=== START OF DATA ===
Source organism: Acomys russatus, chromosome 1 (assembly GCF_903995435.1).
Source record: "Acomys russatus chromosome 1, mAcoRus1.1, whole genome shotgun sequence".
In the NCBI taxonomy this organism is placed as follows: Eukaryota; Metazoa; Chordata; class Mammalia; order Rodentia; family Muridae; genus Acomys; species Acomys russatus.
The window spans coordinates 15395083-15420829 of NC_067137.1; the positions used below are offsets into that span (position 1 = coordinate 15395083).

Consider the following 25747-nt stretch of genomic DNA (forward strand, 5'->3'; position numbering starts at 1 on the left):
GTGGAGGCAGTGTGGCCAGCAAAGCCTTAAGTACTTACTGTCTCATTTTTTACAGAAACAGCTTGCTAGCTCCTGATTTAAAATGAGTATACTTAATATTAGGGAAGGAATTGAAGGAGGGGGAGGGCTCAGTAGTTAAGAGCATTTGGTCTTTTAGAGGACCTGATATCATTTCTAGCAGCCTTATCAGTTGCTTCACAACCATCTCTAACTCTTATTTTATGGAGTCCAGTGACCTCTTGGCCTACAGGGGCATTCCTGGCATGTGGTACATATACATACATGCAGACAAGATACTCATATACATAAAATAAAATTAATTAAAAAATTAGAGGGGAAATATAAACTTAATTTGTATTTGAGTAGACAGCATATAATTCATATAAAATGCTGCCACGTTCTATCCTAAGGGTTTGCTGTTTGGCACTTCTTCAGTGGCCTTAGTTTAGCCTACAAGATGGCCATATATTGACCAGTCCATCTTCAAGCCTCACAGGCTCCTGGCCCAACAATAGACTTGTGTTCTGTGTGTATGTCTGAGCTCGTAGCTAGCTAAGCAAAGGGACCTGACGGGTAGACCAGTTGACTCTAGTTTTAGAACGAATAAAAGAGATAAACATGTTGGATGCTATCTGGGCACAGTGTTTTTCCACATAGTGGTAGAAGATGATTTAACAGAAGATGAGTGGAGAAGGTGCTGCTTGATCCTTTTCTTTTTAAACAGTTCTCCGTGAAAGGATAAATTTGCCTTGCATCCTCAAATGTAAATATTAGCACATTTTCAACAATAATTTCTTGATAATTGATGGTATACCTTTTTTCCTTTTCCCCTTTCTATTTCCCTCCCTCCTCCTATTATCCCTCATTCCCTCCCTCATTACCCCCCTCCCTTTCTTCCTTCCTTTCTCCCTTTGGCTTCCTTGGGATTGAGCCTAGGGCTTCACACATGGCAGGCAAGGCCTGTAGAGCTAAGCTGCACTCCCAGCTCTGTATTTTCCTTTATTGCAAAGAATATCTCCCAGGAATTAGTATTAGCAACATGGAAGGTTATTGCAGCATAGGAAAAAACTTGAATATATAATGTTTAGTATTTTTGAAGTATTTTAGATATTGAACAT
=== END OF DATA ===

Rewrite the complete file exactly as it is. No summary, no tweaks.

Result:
Source organism: Acomys russatus, chromosome 1 (assembly GCF_903995435.1).
Source record: "Acomys russatus chromosome 1, mAcoRus1.1, whole genome shotgun sequence".
In the NCBI taxonomy this organism is placed as follows: Eukaryota; Metazoa; Chordata; class Mammalia; order Rodentia; family Muridae; genus Acomys; species Acomys russatus.
The window spans coordinates 15395083-15420829 of NC_067137.1; the positions used below are offsets into that span (position 1 = coordinate 15395083).

Consider the following 25747-nt stretch of genomic DNA (forward strand, 5'->3'; position numbering starts at 1 on the left):
GTGGAGGCAGTGTGGCCAGCAAAGCCTTAAGTACTTACTGTCTCATTTTTTACAGAAACAGCTTGCTAGCTCCTGATTTAAAATGAGTATACTTAATATTAGGGAAGGAATTGAAGGAGGGGGAGGGCTCAGTAGTTAAGAGCATTTGGTCTTTTAGAGGACCTGATATCATTTCTAGCAGCCTTATCAGTTGCTTCACAACCATCTCTAACTCTTATTTTATGGAGTCCAGTGACCTCTTGGCCTACAGGGGCATTCCTGGCATGTGGTACATATACATACATGCAGACAAGATACTCATATACATAAAATAAAATTAATTAAAAAATTAGAGGGGAAATATAAACTTAATTTGTATTTGAGTAGACAGCATATAATTCATATAAAATGCTGCCACGTTCTATCCTAAGGGTTTGCTGTTTGGCACTTCTTCAGTGGCCTTAGTTTAGCCTACAAGATGGCCATATATTGACCAGTCCATCTTCAAGCCTCACAGGCTCCTGGCCCAACAATAGACTTGTGTTCTGTGTGTATGTCTGAGCTCGTAGCTAGCTAAGCAAAGGGACCTGACGGGTAGACCAGTTGACTCTAGTTTTAGAACGAATAAAAGAGATAAACATGTTGGATGCTATCTGGGCACAGTGTTTTTCCACATAGTGGTAGAAGATGATTTAACAGAAGATGAGTGGAGAAGGTGCTGCTTGATCCTTTTCTTTTTAAACAGTTCTCCGTGAAAGGATAAATTTGCCTTGCATCCTCAAATGTAAATATTAGCACATTTTCAACAATAATTTCTTGATAATTGATGGTATACCTTTTTTCCTTTTCCCCTTTCTATTTCCCTCCCTCCTCCTATTATCCCTCATTCCCTCCCTCATTACCCCCCTCCCTTTCTTCCTTCCTTTCTCCCTTTGGCTTCCTTGGGATTGAGCCTAGGGCTTCACACATGGCAGGCAAGGCCTGTAGAGCTAAGCTGCACTCCCAGCTCTGTATTTTCCTTTATTGCAAAGAATATCTCCCAGGAATTAGTATTAGCAACATGGAAGGTTATTGCAGCATAGGAAAAAACTTGAATATATAATGTTTAGTATTTTTGAAGTATTTTAGATATTGAACAT